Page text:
The Importance of Reversal Data in Making Contraception Recommendations
American Association of Zoo Veterinarians Conference 2013
Mary Agnew, PhD; Cheryl Asa, PhD
AZA Wildlife Contraception Center, Saint Louis Zoo, Saint Louis, MO, USA


The mission of the AZA Wildlife Contraception Center (WCC) is to provide information and recommendations about contraceptive products that are safe, effective, and reversible. The WCC relies on feedback from the zoo community to integrate these three mission pillars into frequently updated recommendations. While communication about safety and efficacy between the WCC and zoo professionals has always been strong, collecting reversal data has proven a challenge. The lack of reversal data has grown especially concerning in recent years due to the long suppression times associated with deslorelin (Suprelorin®, Virbac Animal Health, Carros cedex, France) use. Animals treated with Suprelorin® are often suppressed much longer than the minimum durations of effect suggested by the implant manufacturer. Consequently, timing breeding recommendations has grown increasingly difficult as some individuals do not reproduce for many years after treatment or may even remain permanently suppressed.

There are several challenges associated with collecting reversal data, challenges that make calculating times to reversal extremely complicated. At the most basic level is the question of whether an individual ever had an opportunity to breed after treatment. Without feedback from the housing institution, it is impossible to categorize an animal as one that never returned to cycling or one that simply was treated and was never given mate access. Another challenge is a byproduct of the nature of master planning, which frequently involves transferring individuals for breeding. Once an animal leaves the institution that administered contraception, the institution is no longer responsible for providing updates on that animal. Similarly, the receiving institution may not provide reversal data to the WCC since the animal was contracepted at a different location. Thus, critically important reversal data fall through the cracks. Another scenario that leads to loss of reversal data occurs when an animal is treated with contraception and then has a planned or unplanned pregnancy many years later. Because the contraceptive was not administered recently, the reversal data may not be reported to the WCC.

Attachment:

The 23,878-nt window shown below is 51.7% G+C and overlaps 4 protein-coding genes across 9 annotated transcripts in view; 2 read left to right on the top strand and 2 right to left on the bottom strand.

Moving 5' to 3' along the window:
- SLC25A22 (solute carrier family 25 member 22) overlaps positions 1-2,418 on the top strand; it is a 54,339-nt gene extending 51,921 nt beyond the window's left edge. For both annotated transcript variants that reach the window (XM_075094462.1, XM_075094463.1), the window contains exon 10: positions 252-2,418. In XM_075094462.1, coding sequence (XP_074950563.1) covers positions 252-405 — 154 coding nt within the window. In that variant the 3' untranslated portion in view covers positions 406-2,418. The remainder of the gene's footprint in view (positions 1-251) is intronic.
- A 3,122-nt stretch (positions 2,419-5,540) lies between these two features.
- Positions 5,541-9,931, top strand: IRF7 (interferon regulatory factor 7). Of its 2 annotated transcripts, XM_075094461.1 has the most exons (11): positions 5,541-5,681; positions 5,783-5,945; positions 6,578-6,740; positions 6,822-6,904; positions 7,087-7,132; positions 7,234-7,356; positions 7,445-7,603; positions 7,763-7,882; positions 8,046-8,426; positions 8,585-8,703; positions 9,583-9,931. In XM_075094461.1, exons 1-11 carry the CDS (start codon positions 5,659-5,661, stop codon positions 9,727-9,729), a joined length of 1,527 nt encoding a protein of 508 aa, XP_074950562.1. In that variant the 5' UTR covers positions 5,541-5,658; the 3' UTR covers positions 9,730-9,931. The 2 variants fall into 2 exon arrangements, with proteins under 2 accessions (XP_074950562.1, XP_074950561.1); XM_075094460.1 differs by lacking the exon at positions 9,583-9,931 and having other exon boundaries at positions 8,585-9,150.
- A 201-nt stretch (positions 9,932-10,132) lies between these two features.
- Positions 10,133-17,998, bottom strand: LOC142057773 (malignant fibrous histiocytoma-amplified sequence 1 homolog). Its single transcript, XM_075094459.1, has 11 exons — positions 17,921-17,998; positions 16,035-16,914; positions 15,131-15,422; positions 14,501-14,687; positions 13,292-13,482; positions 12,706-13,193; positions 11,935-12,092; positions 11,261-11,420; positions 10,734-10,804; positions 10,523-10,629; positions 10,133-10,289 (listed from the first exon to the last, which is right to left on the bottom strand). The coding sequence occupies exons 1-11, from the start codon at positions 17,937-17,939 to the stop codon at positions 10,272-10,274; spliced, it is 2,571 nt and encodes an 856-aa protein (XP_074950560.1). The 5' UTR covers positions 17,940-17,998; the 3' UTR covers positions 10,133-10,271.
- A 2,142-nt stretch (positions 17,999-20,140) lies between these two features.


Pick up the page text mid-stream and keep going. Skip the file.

Since lions have been treated with Suprelorin® more than most other species, the WCC formed a formal relationship with the AZA Lion SSP to develop a model for improving the efficiency of reversal data collection. Thanks to excellent institutional feedback and support from the AZA Lion SSP Coordinator, we know more about reproductive recovery in lions than in any other species. Evidence is accumulating that the pituitary hormone that stimulates follicle growth (FSH) and estrogen production (which can stimulate estrous behavior) may recover before the hormone necessary for ovulation (LH). And, with seven recorded reversals to date, the average time from implant placement to conception can be calculated. For all African lions given the 9.4-mg Suprelorin® formulation (n=57), four lions reversed, conceiving between 2.3 and 3.6 yr later. For all lions treated with the 4.7-mg formulation (n=17), two lions gave birth, conceiving 4.4 and 3.5 yr after implant placement. One of these females had an extensive contraceptive history, which may have affected recovery time. In contrast, all of the females who reversed after being given 9.4-mg implants had no prior contraceptive history. Finally, when either an unknown formulation or a 6-mg implant was used (n=10), one animal given the 6-mg implant conceived 2.27 yr later.